I am confused about how this works. I presume the Fed is just paying them the above-market interest rate, crossing their fingers, and hoping that they receive as much money as possible? And they’ll have to continue paying the banks this above-market rate for essentially eternity in order to ensure that the money stays put in the Fed’s vaults?
And how is this effective? I know income inequality has been increasing due to the uneven distribution of money (because of how government entities and large corporations receive the newly-generated money before everyone else)…if this is the case, then I presume this policy of setting an above-market interest rate to destroy money is not 100% effective?
But the banks are still getting paid money from the Fed…isn’t that money going to circulate into the economy? So how is this helping anything?
The story assumes that banks will lend their excess reserves when market interest rates rise. To prevent the excess reserves from getting into the hands of people, the Fed will have to raise the interest rate it pays on reserves. But this is not the normal way that banks operate. When banks have excess reserves, they normally convert them into required reserves by issuing fiduciary media by creating credit. To prevent this process, the Fed must create a spread between the interest rate it pays on required reserves and the interest rate it pays on excess reserves.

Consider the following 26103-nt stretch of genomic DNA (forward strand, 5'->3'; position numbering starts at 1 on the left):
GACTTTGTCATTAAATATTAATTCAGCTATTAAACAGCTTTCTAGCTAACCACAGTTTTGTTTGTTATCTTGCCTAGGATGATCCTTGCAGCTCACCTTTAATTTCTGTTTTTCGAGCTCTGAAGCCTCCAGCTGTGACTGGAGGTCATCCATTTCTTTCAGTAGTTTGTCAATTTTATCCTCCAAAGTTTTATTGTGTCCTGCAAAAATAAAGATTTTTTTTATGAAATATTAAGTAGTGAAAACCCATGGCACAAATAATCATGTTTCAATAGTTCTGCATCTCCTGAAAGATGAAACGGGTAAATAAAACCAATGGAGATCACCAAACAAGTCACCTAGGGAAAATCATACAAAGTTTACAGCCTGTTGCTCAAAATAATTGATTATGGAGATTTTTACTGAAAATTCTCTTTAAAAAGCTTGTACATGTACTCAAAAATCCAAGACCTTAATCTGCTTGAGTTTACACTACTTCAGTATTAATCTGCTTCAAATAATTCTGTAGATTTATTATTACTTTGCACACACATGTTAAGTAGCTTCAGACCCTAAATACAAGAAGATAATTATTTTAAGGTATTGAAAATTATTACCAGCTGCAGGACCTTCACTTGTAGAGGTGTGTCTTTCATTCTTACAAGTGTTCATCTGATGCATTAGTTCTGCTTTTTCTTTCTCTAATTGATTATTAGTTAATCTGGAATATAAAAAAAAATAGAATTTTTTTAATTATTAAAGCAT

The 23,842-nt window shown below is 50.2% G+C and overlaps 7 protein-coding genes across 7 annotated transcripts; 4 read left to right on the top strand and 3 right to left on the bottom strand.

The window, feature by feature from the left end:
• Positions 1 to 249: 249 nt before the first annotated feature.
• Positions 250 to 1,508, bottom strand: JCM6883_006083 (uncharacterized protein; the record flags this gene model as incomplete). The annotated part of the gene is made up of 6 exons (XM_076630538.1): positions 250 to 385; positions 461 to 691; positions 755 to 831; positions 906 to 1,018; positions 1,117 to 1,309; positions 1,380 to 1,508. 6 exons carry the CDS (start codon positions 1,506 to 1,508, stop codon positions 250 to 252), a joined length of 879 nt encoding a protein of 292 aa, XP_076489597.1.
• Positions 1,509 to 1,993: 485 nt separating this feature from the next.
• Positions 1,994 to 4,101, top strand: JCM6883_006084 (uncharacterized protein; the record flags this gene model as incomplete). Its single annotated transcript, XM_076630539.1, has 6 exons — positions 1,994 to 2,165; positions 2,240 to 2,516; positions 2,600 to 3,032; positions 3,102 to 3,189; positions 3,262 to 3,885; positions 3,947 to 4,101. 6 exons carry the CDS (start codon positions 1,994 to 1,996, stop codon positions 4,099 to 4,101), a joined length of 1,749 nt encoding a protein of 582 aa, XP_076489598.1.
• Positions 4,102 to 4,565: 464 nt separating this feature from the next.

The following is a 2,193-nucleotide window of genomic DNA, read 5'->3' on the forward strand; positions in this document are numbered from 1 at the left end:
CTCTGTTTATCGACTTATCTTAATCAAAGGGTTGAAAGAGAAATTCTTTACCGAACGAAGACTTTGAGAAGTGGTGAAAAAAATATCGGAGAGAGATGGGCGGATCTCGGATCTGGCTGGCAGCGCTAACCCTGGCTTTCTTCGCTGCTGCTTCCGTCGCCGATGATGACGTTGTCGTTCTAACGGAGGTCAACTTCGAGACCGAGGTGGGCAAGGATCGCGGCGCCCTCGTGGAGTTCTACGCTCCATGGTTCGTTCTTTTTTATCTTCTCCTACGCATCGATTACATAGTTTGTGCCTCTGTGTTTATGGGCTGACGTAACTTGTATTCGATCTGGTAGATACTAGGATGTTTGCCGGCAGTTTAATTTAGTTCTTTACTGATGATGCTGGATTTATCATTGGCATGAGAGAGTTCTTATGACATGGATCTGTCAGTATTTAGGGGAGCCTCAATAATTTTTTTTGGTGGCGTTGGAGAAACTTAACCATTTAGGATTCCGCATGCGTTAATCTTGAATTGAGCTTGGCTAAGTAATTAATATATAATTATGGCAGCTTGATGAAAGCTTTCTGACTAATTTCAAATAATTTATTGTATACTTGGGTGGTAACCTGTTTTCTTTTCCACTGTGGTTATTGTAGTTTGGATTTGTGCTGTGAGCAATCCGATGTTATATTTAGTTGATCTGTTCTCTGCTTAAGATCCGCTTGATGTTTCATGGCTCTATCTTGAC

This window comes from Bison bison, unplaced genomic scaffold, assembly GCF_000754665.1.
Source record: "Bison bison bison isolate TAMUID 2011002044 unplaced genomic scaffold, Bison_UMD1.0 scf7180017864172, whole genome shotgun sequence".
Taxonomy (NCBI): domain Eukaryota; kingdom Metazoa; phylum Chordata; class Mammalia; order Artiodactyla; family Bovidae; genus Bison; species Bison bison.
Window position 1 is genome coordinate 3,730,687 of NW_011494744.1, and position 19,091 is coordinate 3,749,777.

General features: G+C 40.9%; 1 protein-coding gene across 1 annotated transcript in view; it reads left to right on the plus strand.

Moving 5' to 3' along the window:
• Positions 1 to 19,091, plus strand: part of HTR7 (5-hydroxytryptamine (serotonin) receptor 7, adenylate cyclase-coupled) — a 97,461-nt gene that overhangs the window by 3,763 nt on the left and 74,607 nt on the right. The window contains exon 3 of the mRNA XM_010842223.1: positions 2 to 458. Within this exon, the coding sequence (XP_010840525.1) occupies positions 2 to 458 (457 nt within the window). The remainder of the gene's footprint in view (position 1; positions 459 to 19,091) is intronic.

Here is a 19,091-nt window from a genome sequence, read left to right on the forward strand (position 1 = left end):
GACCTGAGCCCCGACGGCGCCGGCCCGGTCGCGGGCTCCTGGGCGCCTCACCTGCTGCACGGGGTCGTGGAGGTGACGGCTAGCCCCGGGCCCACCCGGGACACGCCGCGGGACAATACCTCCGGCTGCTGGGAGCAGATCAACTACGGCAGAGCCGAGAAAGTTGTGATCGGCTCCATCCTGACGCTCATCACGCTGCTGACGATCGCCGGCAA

Excess reserves are around $2.5 trillion and the interest on them, according to the story is $12 billion. The interest payments to banks, then, are a drop in the bucket in a $18 trillion GDP. But, the excess reserves are much more than a drop in the bucket and the fiduciary media that could be created on the excess reserves are more than the bucket.